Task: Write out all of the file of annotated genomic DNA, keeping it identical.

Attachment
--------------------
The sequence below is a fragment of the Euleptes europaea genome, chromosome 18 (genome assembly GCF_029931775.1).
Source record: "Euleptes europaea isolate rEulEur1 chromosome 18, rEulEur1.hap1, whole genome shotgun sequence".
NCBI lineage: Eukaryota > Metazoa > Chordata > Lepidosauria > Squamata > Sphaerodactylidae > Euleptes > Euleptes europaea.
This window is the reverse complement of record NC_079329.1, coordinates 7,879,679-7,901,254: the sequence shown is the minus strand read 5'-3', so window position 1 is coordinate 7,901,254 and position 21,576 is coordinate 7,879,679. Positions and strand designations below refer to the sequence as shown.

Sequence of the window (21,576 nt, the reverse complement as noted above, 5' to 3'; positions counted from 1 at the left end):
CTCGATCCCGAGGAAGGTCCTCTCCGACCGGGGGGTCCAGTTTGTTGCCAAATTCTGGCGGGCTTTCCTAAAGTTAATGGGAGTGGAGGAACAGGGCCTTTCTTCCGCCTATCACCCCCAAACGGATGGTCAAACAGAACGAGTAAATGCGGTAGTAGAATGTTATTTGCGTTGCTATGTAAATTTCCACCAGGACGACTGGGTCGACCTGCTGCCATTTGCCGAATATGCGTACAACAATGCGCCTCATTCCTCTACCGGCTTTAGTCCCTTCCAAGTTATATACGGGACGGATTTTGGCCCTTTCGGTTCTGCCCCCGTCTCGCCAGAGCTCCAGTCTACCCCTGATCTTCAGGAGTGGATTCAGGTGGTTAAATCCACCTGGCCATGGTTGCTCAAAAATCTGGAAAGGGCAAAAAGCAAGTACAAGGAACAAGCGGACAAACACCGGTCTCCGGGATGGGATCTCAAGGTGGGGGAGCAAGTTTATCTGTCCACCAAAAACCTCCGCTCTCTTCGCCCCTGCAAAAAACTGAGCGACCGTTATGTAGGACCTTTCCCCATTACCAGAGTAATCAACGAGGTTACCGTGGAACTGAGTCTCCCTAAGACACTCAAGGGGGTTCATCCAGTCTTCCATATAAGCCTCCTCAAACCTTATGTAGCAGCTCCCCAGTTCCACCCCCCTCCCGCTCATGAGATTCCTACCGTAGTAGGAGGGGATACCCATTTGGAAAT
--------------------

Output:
The sequence below is a fragment of the Euleptes europaea genome, chromosome 18 (genome assembly GCF_029931775.1).
Source record: "Euleptes europaea isolate rEulEur1 chromosome 18, rEulEur1.hap1, whole genome shotgun sequence".
NCBI lineage: Eukaryota > Metazoa > Chordata > Lepidosauria > Squamata > Sphaerodactylidae > Euleptes > Euleptes europaea.
This window is the reverse complement of record NC_079329.1, coordinates 7,879,679-7,901,254: the sequence shown is the minus strand read 5'-3', so window position 1 is coordinate 7,901,254 and position 21,576 is coordinate 7,879,679. Positions and strand designations below refer to the sequence as shown.

Sequence of the window (21,576 nt, the reverse complement as noted above, 5' to 3'; positions counted from 1 at the left end):
CTCGATCCCGAGGAAGGTCCTCTCCGACCGGGGGGTCCAGTTTGTTGCCAAATTCTGGCGGGCTTTCCTAAAGTTAATGGGAGTGGAGGAACAGGGCCTTTCTTCCGCCTATCACCCCCAAACGGATGGTCAAACAGAACGAGTAAATGCGGTAGTAGAATGTTATTTGCGTTGCTATGTAAATTTCCACCAGGACGACTGGGTCGACCTGCTGCCATTTGCCGAATATGCGTACAACAATGCGCCTCATTCCTCTACCGGCTTTAGTCCCTTCCAAGTTATATACGGGACGGATTTTGGCCCTTTCGGTTCTGCCCCCGTCTCGCCAGAGCTCCAGTCTACCCCTGATCTTCAGGAGTGGATTCAGGTGGTTAAATCCACCTGGCCATGGTTGCTCAAAAATCTGGAAAGGGCAAAAAGCAAGTACAAGGAACAAGCGGACAAACACCGGTCTCCGGGATGGGATCTCAAGGTGGGGGAGCAAGTTTATCTGTCCACCAAAAACCTCCGCTCTCTTCGCCCCTGCAAAAAACTGAGCGACCGTTATGTAGGACCTTTCCCCATTACCAGAGTAATCAACGAGGTTACCGTGGAACTGAGTCTCCCTAAGACACTCAAGGGGGTTCATCCAGTCTTCCATATAAGCCTCCTCAAACCTTATGTAGCAGCTCCCCAGTTCCACCCCCCTCCCGCTCATGAGATTCCTACCGTAGTAGGAGGGGATACCCATTTGGAAAT